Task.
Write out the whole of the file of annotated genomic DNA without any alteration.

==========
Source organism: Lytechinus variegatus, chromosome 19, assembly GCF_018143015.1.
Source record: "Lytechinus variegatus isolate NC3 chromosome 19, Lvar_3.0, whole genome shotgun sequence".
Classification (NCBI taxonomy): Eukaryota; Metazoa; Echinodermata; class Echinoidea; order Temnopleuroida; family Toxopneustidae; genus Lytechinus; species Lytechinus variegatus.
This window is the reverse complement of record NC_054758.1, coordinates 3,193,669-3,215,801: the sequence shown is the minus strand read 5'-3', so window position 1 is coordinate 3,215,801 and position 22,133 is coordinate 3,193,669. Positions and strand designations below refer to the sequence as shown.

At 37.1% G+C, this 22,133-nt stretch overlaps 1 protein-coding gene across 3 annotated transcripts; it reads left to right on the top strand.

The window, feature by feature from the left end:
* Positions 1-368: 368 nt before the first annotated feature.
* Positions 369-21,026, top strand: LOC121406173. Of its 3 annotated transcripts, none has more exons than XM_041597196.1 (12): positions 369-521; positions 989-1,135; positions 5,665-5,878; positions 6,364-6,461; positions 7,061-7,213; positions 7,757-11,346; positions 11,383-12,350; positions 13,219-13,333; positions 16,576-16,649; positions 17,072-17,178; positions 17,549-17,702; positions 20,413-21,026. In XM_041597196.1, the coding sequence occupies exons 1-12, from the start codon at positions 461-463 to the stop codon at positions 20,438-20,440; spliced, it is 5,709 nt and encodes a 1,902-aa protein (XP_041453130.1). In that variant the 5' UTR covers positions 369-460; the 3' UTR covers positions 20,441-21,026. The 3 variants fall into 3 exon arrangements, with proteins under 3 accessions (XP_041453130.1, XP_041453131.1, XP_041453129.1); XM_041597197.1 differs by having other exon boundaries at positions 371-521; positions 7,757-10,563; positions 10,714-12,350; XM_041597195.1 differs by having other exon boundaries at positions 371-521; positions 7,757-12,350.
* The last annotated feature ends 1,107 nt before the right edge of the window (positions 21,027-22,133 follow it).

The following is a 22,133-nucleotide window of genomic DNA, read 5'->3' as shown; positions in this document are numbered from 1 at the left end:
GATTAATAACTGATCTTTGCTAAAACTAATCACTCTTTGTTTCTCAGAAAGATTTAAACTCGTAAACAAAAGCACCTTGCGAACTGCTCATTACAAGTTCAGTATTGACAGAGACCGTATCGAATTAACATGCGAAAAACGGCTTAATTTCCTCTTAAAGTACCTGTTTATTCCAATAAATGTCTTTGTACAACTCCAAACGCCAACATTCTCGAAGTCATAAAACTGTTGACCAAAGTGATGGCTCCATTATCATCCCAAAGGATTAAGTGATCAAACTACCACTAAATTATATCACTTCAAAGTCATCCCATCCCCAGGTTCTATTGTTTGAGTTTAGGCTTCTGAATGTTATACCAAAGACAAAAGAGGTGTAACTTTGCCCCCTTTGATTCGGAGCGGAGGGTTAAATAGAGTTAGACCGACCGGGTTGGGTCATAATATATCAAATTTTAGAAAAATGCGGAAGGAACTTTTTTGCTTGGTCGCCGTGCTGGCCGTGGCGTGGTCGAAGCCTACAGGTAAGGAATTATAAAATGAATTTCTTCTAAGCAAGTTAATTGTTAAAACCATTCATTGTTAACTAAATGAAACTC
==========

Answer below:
Source organism: Lytechinus variegatus, chromosome 19, assembly GCF_018143015.1.
Source record: "Lytechinus variegatus isolate NC3 chromosome 19, Lvar_3.0, whole genome shotgun sequence".
Classification (NCBI taxonomy): Eukaryota; Metazoa; Echinodermata; class Echinoidea; order Temnopleuroida; family Toxopneustidae; genus Lytechinus; species Lytechinus variegatus.
This window is the reverse complement of record NC_054758.1, coordinates 3,193,669-3,215,801: the sequence shown is the minus strand read 5'-3', so window position 1 is coordinate 3,215,801 and position 22,133 is coordinate 3,193,669. Positions and strand designations below refer to the sequence as shown.

At 37.1% G+C, this 22,133-nt stretch overlaps 1 protein-coding gene across 3 annotated transcripts; it reads left to right on the top strand.

The window, feature by feature from the left end:
* Positions 1-368: 368 nt before the first annotated feature.
* Positions 369-21,026, top strand: LOC121406173. Of its 3 annotated transcripts, none has more exons than XM_041597196.1 (12): positions 369-521; positions 989-1,135; positions 5,665-5,878; positions 6,364-6,461; positions 7,061-7,213; positions 7,757-11,346; positions 11,383-12,350; positions 13,219-13,333; positions 16,576-16,649; positions 17,072-17,178; positions 17,549-17,702; positions 20,413-21,026. In XM_041597196.1, the coding sequence occupies exons 1-12, from the start codon at positions 461-463 to the stop codon at positions 20,438-20,440; spliced, it is 5,709 nt and encodes a 1,902-aa protein (XP_041453130.1). In that variant the 5' UTR covers positions 369-460; the 3' UTR covers positions 20,441-21,026. The 3 variants fall into 3 exon arrangements, with proteins under 3 accessions (XP_041453130.1, XP_041453131.1, XP_041453129.1); XM_041597197.1 differs by having other exon boundaries at positions 371-521; positions 7,757-10,563; positions 10,714-12,350; XM_041597195.1 differs by having other exon boundaries at positions 371-521; positions 7,757-12,350.
* The last annotated feature ends 1,107 nt before the right edge of the window (positions 21,027-22,133 follow it).

The following is a 22,133-nucleotide window of genomic DNA, read 5'->3' as shown; positions in this document are numbered from 1 at the left end:
GATTAATAACTGATCTTTGCTAAAACTAATCACTCTTTGTTTCTCAGAAAGATTTAAACTCGTAAACAAAAGCACCTTGCGAACTGCTCATTACAAGTTCAGTATTGACAGAGACCGTATCGAATTAACATGCGAAAAACGGCTTAATTTCCTCTTAAAGTACCTGTTTATTCCAATAAATGTCTTTGTACAACTCCAAACGCCAACATTCTCGAAGTCATAAAACTGTTGACCAAAGTGATGGCTCCATTATCATCCCAAAGGATTAAGTGATCAAACTACCACTAAATTATATCACTTCAAAGTCATCCCATCCCCAGGTTCTATTGTTTGAGTTTAGGCTTCTGAATGTTATACCAAAGACAAAAGAGGTGTAACTTTGCCCCCTTTGATTCGGAGCGGAGGGTTAAATAGAGTTAGACCGACCGGGTTGGGTCATAATATATCAAATTTTAGAAAAATGCGGAAGGAACTTTTTTGCTTGGTCGCCGTGCTGGCCGTGGCGTGGTCGAAGCCTACAGGTAAGGAATTATAAAATGAATTTCTTCTAAGCAAGTTAATTGTTAAAACCATTCATTGTTAACTAAATGAAACTC